In this study, infants in prolonged MV group had lower 1- and 5-minute Apgar scores, lower MBP, a tendency of less antenatal steroid, a lower a/APO2 ratio, and a higher level of lactate than infants in the INSURE group, which suggested the possibility that INSURE might be primarily applied to infants with less severe RDS or less severe clinical conditions immediately after birth, and more severe cases might be included in the prolonged MV group. Thus, this baseline discrepancy of the clinical and laboratory characteristics between the 2 groups could affect the differences in pulmonary outcomes between the INSURE and prolonged MV groups. Nevertheless, INSURE in this study was significantly associated with the reduced duration of MV (in a multivariate analysis after adjustment for significant variables in a univariate analysis). In addition, the absence of INSURE use in extremely premature infants in the first 2 years of the study period and a lack of clear guidelines for patient selection and the application of INSURE might affect the results.
There are many ongoing studies to find the best strategy of surfactant administration for the treatment of RDS in preterm neonates. Minimally invasive surfactant therapy (MIST) and similar approaches, called less invasive surfactant administration, are studied as alternative ways to reduce the duration of MV and the incidence of BPD [29-31]. Compared directly with the INSURE group, MIST has shown more promising pulmonary outcomes in one study [32], however, there is still controversy surrounding the effectiveness [33].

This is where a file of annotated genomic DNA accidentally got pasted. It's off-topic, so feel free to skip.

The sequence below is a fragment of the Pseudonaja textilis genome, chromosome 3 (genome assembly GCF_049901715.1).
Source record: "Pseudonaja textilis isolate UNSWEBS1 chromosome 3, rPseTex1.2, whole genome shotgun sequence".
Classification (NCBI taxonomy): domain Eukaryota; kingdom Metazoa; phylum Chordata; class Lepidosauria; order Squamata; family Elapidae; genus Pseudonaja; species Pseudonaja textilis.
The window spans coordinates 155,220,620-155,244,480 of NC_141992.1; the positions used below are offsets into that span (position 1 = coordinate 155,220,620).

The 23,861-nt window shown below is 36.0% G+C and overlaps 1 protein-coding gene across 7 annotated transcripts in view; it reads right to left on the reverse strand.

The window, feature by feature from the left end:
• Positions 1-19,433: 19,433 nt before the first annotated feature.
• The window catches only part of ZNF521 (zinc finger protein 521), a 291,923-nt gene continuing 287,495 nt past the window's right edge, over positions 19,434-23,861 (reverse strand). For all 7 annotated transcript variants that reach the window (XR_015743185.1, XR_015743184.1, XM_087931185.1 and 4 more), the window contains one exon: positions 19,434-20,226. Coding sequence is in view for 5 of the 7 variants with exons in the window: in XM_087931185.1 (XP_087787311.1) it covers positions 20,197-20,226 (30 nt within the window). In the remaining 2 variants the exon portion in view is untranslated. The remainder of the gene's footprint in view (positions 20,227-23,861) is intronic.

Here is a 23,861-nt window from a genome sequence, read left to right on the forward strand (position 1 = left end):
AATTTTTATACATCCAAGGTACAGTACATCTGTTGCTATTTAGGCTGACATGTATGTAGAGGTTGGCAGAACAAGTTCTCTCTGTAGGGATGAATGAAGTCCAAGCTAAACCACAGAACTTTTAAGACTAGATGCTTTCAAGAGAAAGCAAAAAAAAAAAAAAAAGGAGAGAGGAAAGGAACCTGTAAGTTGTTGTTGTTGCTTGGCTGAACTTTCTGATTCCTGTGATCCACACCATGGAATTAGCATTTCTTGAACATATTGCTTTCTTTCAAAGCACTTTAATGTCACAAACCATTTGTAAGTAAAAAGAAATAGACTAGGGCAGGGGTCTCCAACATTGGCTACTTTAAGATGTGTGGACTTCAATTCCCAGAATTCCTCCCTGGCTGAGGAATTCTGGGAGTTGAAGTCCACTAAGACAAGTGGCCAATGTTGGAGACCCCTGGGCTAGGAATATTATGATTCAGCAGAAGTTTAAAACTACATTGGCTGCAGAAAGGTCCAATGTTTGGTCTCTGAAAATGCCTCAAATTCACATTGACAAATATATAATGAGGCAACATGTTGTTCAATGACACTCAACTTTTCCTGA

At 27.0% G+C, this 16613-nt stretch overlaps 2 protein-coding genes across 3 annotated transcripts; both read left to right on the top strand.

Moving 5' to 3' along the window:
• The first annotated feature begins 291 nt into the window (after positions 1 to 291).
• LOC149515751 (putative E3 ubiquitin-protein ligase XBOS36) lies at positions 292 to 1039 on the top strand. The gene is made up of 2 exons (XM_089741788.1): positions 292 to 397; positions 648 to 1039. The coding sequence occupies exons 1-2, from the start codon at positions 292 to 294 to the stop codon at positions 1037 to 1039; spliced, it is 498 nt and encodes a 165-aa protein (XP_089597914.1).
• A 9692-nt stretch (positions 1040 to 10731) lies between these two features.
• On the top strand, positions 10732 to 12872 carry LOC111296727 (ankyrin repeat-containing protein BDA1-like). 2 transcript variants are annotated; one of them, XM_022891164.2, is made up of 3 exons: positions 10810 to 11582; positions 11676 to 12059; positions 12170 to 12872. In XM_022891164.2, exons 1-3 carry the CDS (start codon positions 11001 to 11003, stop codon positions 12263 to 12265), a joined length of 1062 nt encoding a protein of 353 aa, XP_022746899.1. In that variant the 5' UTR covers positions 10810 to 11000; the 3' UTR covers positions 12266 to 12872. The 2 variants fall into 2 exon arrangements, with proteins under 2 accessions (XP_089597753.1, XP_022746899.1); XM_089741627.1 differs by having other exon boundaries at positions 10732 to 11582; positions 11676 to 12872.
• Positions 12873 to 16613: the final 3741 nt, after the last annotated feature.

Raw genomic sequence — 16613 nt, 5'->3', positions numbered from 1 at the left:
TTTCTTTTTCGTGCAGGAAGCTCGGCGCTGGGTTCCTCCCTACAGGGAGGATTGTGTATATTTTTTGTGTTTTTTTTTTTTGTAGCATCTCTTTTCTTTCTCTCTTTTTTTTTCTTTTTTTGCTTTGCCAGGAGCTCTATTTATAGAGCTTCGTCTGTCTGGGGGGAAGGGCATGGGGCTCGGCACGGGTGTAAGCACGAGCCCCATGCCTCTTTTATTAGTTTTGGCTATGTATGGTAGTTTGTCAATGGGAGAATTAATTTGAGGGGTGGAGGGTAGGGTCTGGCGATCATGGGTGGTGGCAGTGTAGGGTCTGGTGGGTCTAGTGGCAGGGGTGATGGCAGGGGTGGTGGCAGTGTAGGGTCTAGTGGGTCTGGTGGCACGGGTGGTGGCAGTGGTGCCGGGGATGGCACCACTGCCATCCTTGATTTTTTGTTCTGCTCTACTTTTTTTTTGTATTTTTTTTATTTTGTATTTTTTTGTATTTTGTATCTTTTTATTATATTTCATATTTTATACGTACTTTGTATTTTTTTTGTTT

In conclusion, this study suggested that INSURE application for the treatment of RDS in extremely premature infants with gestational age less than 28 weeks might reduce the duration of MV but not the occurrence of BPD plus death at 36-week PMA. An initial or presurfactant low a/APO2 ratio was a significant risk factor for INSURE failure, which suggested that INSURE was more likely to fail in infants if gas exchange in the alveoli was severely impaired due to severe RDS. A prospective randomized study with more patients is needed to determine the potential benefits of the INSURE strategy for the treatment of RDS and to establish evidence-based guidelines for the INSURE method.

Conflicts of interest

No potential conflict of interest relevant to this article were reported.

Fig. 1.
Study population. GA, gestational age; INSURE, intubation, surfactant administration, and extubated to nCPAP; nCPAP, nasal continuous positive pressure ventilation; MV, mechanical ventilation.